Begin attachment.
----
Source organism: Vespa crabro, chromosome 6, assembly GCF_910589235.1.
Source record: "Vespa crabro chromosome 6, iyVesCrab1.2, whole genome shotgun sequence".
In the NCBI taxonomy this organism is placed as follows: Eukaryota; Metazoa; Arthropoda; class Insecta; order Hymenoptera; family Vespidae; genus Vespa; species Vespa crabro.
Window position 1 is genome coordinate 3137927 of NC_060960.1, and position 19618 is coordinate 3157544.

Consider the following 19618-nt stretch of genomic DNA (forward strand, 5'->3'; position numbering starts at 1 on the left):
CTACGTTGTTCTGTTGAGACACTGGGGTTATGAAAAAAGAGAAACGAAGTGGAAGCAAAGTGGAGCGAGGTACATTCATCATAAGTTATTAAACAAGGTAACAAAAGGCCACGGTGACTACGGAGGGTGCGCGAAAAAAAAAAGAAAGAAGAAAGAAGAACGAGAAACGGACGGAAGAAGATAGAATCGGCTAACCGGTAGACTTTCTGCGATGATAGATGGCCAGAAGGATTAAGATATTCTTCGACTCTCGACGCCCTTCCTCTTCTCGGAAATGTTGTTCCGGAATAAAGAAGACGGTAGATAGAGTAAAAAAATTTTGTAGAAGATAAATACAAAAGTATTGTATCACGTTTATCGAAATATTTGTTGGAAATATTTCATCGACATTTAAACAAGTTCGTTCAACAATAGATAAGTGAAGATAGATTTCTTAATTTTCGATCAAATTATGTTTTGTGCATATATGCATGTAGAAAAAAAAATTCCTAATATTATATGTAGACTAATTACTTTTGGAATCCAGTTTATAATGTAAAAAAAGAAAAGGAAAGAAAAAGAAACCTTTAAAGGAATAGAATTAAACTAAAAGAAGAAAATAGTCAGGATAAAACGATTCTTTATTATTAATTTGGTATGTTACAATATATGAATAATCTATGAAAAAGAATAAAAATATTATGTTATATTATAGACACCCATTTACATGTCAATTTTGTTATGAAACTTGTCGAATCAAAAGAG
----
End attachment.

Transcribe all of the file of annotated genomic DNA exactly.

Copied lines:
Source organism: Vespa crabro, chromosome 6, assembly GCF_910589235.1.
Source record: "Vespa crabro chromosome 6, iyVesCrab1.2, whole genome shotgun sequence".
In the NCBI taxonomy this organism is placed as follows: Eukaryota; Metazoa; Arthropoda; class Insecta; order Hymenoptera; family Vespidae; genus Vespa; species Vespa crabro.
Window position 1 is genome coordinate 3137927 of NC_060960.1, and position 19618 is coordinate 3157544.

Consider the following 19618-nt stretch of genomic DNA (forward strand, 5'->3'; position numbering starts at 1 on the left):
CTACGTTGTTCTGTTGAGACACTGGGGTTATGAAAAAAGAGAAACGAAGTGGAAGCAAAGTGGAGCGAGGTACATTCATCATAAGTTATTAAACAAGGTAACAAAAGGCCACGGTGACTACGGAGGGTGCGCGAAAAAAAAAAGAAAGAAGAAAGAAGAACGAGAAACGGACGGAAGAAGATAGAATCGGCTAACCGGTAGACTTTCTGCGATGATAGATGGCCAGAAGGATTAAGATATTCTTCGACTCTCGACGCCCTTCCTCTTCTCGGAAATGTTGTTCCGGAATAAAGAAGACGGTAGATAGAGTAAAAAAATTTTGTAGAAGATAAATACAAAAGTATTGTATCACGTTTATCGAAATATTTGTTGGAAATATTTCATCGACATTTAAACAAGTTCGTTCAACAATAGATAAGTGAAGATAGATTTCTTAATTTTCGATCAAATTATGTTTTGTGCATATATGCATGTAGAAAAAAAAATTCCTAATATTATATGTAGACTAATTACTTTTGGAATCCAGTTTATAATGTAAAAAAAGAAAAGGAAAGAAAAAGAAACCTTTAAAGGAATAGAATTAAACTAAAAGAAGAAAATAGTCAGGATAAAACGATTCTTTATTATTAATTTGGTATGTTACAATATATGAATAATCTATGAAAAAGAATAAAAATATTATGTTATATTATAGACACCCATTTACATGTCAATTTTGTTATGAAACTTGTCGAATCAAAAGAG